Abstract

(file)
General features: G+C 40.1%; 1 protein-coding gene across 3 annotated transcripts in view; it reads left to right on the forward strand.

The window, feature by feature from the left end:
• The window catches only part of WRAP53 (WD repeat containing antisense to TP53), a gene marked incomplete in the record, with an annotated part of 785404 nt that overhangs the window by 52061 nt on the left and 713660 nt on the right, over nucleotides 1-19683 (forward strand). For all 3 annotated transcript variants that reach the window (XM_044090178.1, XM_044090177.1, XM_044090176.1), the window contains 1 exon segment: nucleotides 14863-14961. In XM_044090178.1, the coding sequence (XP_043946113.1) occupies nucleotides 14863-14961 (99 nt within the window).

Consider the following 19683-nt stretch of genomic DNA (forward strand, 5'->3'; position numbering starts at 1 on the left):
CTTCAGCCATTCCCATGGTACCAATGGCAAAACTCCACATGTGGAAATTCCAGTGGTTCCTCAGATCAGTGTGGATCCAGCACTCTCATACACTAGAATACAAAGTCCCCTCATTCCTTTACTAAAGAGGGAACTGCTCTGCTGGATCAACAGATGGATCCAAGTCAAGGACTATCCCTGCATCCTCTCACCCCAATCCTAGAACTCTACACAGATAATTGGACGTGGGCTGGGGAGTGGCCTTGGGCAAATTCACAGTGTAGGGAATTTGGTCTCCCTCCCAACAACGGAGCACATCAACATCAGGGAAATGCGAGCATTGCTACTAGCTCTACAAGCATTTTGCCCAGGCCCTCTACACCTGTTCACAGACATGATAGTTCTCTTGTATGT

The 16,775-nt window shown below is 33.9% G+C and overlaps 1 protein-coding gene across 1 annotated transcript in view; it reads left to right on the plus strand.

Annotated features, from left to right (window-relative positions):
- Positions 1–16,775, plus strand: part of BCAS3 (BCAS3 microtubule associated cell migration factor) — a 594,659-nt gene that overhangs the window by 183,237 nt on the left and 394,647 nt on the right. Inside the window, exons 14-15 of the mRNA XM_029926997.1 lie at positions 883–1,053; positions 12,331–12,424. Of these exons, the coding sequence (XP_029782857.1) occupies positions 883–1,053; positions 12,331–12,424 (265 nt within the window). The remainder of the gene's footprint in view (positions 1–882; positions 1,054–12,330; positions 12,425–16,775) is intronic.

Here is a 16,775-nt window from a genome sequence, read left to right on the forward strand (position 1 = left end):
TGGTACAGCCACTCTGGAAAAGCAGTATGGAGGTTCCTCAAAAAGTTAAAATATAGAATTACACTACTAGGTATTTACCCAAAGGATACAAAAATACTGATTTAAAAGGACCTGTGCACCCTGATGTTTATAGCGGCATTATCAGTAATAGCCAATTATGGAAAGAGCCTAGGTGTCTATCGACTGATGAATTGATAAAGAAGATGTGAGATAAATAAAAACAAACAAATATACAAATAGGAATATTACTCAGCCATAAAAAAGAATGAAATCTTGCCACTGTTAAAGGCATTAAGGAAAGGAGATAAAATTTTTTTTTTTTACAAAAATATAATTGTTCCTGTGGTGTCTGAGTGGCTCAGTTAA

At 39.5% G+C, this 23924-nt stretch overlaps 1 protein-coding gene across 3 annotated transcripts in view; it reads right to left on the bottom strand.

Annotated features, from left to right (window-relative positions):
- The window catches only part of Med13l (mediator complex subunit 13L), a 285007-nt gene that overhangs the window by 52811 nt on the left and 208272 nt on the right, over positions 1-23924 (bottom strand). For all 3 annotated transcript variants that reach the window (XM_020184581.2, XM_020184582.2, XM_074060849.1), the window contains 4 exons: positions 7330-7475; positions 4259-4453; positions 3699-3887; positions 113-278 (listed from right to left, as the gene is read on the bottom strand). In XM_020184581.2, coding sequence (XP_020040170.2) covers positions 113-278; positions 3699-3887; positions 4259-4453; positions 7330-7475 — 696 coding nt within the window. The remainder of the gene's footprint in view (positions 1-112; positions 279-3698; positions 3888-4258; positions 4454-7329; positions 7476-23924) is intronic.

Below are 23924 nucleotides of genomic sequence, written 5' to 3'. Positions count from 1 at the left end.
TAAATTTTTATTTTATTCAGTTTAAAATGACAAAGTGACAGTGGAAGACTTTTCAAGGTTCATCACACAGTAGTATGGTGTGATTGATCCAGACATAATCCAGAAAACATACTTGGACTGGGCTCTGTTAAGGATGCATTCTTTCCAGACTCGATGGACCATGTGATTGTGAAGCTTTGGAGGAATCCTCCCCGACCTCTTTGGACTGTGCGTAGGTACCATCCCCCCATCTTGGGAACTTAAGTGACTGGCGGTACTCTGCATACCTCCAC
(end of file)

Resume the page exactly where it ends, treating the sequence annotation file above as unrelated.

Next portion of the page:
In an effort to study whether human cytomegalovirus (HCMV) can disrupt the balanced cytokine network that controls human hematopoiesis, we investigated the ability of a laboratory strain HCMV (AD169) to alter the production of interleukin-6 (IL-6) by cultured endothelial cells (HUVECs). ECs are important components of human bone marrow stroma and produce factors that stimulate the proliferation and differentiation of human hematopoietic progenitors. HCMV was able to greatly increase production of both mRNA and protein for IL-6 in unprimed HUVECs. When we discriminated between viral pellet and cleared viral supernatants, the supernatants induced an increase in mRNA at 30 minutes and protein by 2 hours, whereas an increase in IL-6 caused by virus itself did not become evident until 12 hours. The possibility that IL-6 induction was simply caused by the presence in the viral stock of endotoxin, IL-1 alpha, IL-1 beta, tumor necrosis factor alpha, or IL-4, all known inducers of IL-6 in HUVECs, was ruled out by the addition of polymyxin B and appropriate neutralizing antibodies. These findings show that HCMV is capable of directly and indirectly modulating the production by HUVECs of IL-6, one of the cytokines involved in the process of hematopoiesis.

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